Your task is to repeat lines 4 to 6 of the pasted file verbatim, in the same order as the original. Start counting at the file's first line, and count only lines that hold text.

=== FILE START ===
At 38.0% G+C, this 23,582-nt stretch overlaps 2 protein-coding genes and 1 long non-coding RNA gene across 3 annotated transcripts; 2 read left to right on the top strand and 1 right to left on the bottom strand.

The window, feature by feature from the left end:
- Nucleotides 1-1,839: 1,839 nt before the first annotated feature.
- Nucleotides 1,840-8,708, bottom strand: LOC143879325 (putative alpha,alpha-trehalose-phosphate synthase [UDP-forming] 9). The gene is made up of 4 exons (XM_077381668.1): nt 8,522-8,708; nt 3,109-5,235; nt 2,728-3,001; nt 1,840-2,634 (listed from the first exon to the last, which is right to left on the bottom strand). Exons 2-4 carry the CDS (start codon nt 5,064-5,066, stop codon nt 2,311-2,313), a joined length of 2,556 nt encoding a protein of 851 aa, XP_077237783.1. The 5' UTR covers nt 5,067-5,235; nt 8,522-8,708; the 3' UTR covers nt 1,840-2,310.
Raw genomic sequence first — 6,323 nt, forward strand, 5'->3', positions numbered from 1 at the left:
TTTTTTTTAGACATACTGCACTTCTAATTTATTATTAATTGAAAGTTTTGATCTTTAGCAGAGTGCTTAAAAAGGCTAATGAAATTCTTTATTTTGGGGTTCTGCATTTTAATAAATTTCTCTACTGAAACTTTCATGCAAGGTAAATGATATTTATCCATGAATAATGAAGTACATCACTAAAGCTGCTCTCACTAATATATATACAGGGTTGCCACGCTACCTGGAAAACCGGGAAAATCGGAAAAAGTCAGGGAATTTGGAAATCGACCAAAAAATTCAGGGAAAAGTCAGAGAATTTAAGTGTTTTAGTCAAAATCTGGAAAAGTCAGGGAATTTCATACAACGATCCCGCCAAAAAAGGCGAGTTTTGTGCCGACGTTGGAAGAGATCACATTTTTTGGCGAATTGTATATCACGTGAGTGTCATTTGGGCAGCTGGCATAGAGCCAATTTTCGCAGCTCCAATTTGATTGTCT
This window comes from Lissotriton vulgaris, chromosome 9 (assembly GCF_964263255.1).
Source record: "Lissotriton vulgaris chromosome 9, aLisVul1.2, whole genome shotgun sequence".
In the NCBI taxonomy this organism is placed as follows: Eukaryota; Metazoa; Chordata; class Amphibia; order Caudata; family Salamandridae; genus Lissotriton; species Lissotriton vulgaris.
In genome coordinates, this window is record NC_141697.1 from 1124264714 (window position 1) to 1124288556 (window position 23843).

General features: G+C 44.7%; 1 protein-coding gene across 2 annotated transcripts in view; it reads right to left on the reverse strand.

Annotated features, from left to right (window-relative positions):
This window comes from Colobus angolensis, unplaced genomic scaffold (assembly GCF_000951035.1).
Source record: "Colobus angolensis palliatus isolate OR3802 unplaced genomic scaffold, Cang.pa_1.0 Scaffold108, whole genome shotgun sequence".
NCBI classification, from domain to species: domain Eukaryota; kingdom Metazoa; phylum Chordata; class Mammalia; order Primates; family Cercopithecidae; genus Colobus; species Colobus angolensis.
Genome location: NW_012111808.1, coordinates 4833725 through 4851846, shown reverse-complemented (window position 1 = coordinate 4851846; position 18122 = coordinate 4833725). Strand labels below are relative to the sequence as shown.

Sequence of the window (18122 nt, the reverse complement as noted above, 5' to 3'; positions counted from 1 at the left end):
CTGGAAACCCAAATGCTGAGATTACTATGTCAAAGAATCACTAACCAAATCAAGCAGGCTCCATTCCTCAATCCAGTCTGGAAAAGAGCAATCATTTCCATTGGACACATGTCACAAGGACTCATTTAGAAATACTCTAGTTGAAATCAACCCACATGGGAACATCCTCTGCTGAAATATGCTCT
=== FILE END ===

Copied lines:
- Nucleotides 1,840-8,708, bottom strand: LOC143879325 (putative alpha,alpha-trehalose-phosphate synthase [UDP-forming] 9). The gene is made up of 4 exons (XM_077381668.1): nt 8,522-8,708; nt 3,109-5,235; nt 2,728-3,001; nt 1,840-2,634 (listed from the first exon to the last, which is right to left on the bottom strand). Exons 2-4 carry the CDS (start codon nt 5,064-5,066, stop codon nt 2,311-2,313), a joined length of 2,556 nt encoding a protein of 851 aa, XP_077237783.1. The 5' UTR covers nt 5,067-5,235; nt 8,522-8,708; the 3' UTR covers nt 1,840-2,310.
Raw genomic sequence first — 6,323 nt, forward strand, 5'->3', positions numbered from 1 at the left:
TTTTTTTTAGACATACTGCACTTCTAATTTATTATTAATTGAAAGTTTTGATCTTTAGCAGAGTGCTTAAAAAGGCTAATGAAATTCTTTATTTTGGGGTTCTGCATTTTAATAAATTTCTCTACTGAAACTTTCATGCAAGGTAAATGATATTTATCCATGAATAATGAAGTACATCACTAAAGCTGCTCTCACTAATATATATACAGGGTTGCCACGCTACCTGGAAAACCGGGAAAATCGGAAAAAGTCAGGGAATTTGGAAATCGACCAAAAAATTCAGGGAAAAGTCAGAGAATTTAAGTGTTTTAGTCAAAATCTGGAAAAGTCAGGGAATTTCATACAACGATCCCGCCAAAAAAGGCGAGTTTTGTGCCGACGTTGGAAGAGATCACATTTTTTGGCGAATTGTATATCACGTGAGTGTCATTTGGGCAGCTGGCATAGAGCCAATTTTCGCAGCTCCAATTTGATTGTCT